There is Conditional Mood. But they are quite SAE constructions anyways.
Ser wrote:
18 Mar 2020 01:11
* In Mandarin, those three incrementative correlation examples use a similar syntax, making use of 越 yuè 'INCR', a particle to express correlated increments.
植物越來越大 plant INCR come INCR big = 'the plant is getting bigger and bigger'
我越澆植,植越長大 1S INCR water plant, plant INCR grow big = 'the more I water the plant, the bigger it gets'
我說越少越好 1S say/speak INCR few/less INCR good = 'the less I say, the better'

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Re: Curiosities in Finnish

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Nonfinite verb forms in Finnish

In typology, nonfinite verb forms are usually divided in four groups: infinitives, converbs, participles, and action nominalizations. (Furthermore, there are actor nominalizations, actee nominalizations etc. that are rarely handled.) Those terms describe Finnish nonfinite verbforms relatively well, at least much better than English.

Definitions of the four nonfinite verbforms

All nonfinite verbforms are deverbalized (i.e. they lose verby features) by definition. Some nonfinite verbforms are also recategorized (i.e. they gain features of some other lexical classes). The other defining feature is their syntactic role.

Code: Select all

			infinitive	converb		participle		action nominalization
decategorized		+		+		+			+
new lexical class	-		-		adjective		noun
syntactic role		complement*	adjunct*	modifier of a noun 	all those of nouns 
*Complements are obligatory modifiers of their head (i.e. without them the clause is ungrammatical) and adjuncts are optional modifiers (i.e. causes are grammatical without them). It practice, defining if they are obligatory is hard and subjective.

Infinitives


//a//

teh-dä ‘to do’
puhu-a ‘to speak’
kara-ta ‘to escape’

//maan//

teke-mään ‘to do’
puhu-maan ’to speeek’
karkaa-maan ’to escape’

Both //a// and //maan// are quite “normal” infinitives and semantically very alike. Some verbs just demand //a// and some //maan// as their complement. //maan// has preserved somewhat more implications of movement and it appears with motion verbs, (1).

(1)
Juoksin ostamaan kondomeita kaupasta.
I.ran buy:INF condoms from.shop
‘I ran buying condoms from a shop.’
//a// appears with verbs of allowing and can then have an own subject in Genitive, (2). //maan//, on the other hand, appears as accusativus cum infinitivo, (3)

(2)
Annoin lasten riehua koko päivän.
I.let child.PL.GEN play_intensivyly whole day
‘I let the children play intensively all the day.’

(3)
Opetin lasta puhumaan saksaa.
I.taught child.PART speak.INF German.
‘I taught child to speak German.’


//masta//

teke-mästä ’from doing’
puhu-masta ’from speaking’
karaka-masta ‘from escaping’

//masta// is related to verbs of stopping or coming from doing something, (4).

(4)
Lakkasin keräilemästä Pokémon-kortteja.
I.ceased collect.INF Pokémon.cards
‘I ceased from collecting Pokémon cards.’


//massa//

teke-mässä ’doing’
puhu-massa ’speaking’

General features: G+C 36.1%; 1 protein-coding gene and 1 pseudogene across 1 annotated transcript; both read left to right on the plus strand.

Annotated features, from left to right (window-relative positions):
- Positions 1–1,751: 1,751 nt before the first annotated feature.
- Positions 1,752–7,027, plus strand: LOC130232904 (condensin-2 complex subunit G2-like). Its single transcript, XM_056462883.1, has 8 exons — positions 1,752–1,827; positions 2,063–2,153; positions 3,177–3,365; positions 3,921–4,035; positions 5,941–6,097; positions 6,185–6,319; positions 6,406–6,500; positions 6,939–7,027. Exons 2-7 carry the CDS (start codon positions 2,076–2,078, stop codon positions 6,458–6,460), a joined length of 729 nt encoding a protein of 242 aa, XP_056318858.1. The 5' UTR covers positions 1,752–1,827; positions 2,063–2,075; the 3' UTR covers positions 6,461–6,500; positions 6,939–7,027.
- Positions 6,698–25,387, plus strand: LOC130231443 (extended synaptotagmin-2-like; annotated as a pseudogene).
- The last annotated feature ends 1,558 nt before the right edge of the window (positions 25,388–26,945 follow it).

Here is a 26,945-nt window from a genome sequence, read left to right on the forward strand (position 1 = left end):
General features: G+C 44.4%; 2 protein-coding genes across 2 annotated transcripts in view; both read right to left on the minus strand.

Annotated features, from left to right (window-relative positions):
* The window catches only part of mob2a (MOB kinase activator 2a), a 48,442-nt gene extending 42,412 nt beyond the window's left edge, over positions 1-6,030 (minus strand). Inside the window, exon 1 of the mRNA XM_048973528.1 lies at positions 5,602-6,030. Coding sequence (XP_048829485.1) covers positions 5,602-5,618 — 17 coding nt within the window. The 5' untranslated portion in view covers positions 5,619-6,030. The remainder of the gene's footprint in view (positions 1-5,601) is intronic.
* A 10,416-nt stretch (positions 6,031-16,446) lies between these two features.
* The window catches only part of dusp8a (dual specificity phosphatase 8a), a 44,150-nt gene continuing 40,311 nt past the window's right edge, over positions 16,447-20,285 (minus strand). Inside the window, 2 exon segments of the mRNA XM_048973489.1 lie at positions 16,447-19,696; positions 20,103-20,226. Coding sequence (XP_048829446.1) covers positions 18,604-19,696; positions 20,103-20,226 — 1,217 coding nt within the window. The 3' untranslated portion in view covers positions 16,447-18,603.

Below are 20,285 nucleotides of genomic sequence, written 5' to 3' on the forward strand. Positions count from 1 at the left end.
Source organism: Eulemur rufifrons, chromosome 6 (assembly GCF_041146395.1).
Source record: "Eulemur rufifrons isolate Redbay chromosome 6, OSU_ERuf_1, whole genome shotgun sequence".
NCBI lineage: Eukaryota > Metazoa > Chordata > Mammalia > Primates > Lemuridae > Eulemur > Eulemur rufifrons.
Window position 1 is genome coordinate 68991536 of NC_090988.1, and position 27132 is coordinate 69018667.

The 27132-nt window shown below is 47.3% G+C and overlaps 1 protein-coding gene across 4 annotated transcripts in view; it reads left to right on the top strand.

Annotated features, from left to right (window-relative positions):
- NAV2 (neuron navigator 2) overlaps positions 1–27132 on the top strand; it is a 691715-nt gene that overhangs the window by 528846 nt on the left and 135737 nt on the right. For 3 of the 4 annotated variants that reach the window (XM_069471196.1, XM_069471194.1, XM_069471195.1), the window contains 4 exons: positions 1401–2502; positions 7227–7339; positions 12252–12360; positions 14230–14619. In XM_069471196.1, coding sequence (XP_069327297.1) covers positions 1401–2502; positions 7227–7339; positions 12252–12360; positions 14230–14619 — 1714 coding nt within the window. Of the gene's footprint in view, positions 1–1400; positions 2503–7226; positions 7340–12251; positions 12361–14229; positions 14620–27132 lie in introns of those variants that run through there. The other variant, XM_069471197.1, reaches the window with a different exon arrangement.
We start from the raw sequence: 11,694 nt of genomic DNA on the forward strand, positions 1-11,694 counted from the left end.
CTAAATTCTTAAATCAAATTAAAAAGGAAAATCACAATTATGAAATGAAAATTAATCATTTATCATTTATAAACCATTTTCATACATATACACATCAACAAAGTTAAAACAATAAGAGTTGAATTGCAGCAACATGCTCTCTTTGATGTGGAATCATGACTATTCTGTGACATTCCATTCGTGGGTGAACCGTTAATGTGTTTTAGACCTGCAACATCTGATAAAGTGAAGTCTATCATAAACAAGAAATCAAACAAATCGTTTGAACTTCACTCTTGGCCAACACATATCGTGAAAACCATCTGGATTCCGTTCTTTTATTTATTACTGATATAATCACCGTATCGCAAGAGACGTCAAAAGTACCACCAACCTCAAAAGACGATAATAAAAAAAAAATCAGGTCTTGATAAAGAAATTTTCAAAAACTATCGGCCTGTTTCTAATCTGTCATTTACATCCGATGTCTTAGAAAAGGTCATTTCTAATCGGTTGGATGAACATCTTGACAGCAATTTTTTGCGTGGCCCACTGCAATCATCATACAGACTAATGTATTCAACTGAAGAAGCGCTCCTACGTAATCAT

karaka-massa ‘escaping’

Massa is the hardest one when you have to decide if it is an infinitive or something else. It appears in a progressive construction, (5), which is not quite as frequent as English “is Vning” though. It also appears as accusativus cum infinitivo when you perceive somebody doing something (6). See also Referative in the same use, (7).

(5)
Hallitus on sulkemassa Suomen rajat.
government is close.INF Finland.GEN borders
‘The government is closing Finnish borders.’

(6)
Näin pulun ylittämässä tietä.
I.saw pigeon cross.INF road
‘I saw a pigeon crossing a road.’


Infinitives of Referative Construction //van//, //neen//, //tun//

teke-vän, teh-neen, teh-dyn
puhu-van, puhu-neen, puhu-tun
karkaa-van, karan-neen, kara-tun

Referative construction has a bunch of infinitives. They have relative tense agreement (simultaneous and anterior) and a same-subject vs. different-subject marking. Same subject marking has person agreement with Possessive Suffixes. You can check a Finnish grammar in, say, Wikipedia to see what they are.

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		Different subject 	same subject 		no subject = impersonal
----------------------------------------------------------------------------------------------		
Simultaneous 	-van 			SG1 -va-ni		-tta-van 
					GS2 -va-si
					SG3 -va-nsa
					PL1 -va-mme
					PL2 -va-nne
					PL3 -va-nsa		
----------------------------------------------------------------------------------------------
Anterior 	-neen 			SG1 -nee-ni		-tun 
					GS2 - nee -si
					SG3 - nee -nsa
					PL1 - nee -mme
					PL2 - nee -nne
					PL3 - nee -nsa		
Referative construction often has an own subject that is in Genitive case, (7). Often the main verb is expressing something. That’s why the construction is called Referative.

(7)
Näin pulun ylittävän tietä.
I-saw pigeon cross.INF.SIM.DS road
‘I saw a pigeon crossing a road.’

(8)
Väitin ymmärtäneeni mitä hän sanoi.
väit-i-n ymmärtä-nee-ni mitä hän sano-i
claim-PST-SG1 understand-INF.PST-SS.SG1 what SG3 say-PST
‘I claimed I had understood what he said.’

(9)
Luulin Euroopassa puhuttavat saksaa.
luul-i-n Eurooppa-ssa puhu-tta-van saksa-a
think-PST-SG1 Europe-INESS speak-IMPERS-SIM.INF German-PART
‘I thought they speak German in Europe.’


Converbs

The meaning of infinitives is usually just defined by their head. Semantically they are quite dumb. Converbs have special meanings.


Purposive converb //akse//

Purposive converb always has a possessive suffix and is coreferential (SS) with the subject of the main clause.

teh-däkse-ni/si/en/mme/nne/en ’in order to do’
puhu-akse-ni/si/en/mme/nne/en ’in order to speak’
kara-takse-ni/si/en/mme/nne/en ’in order to escape’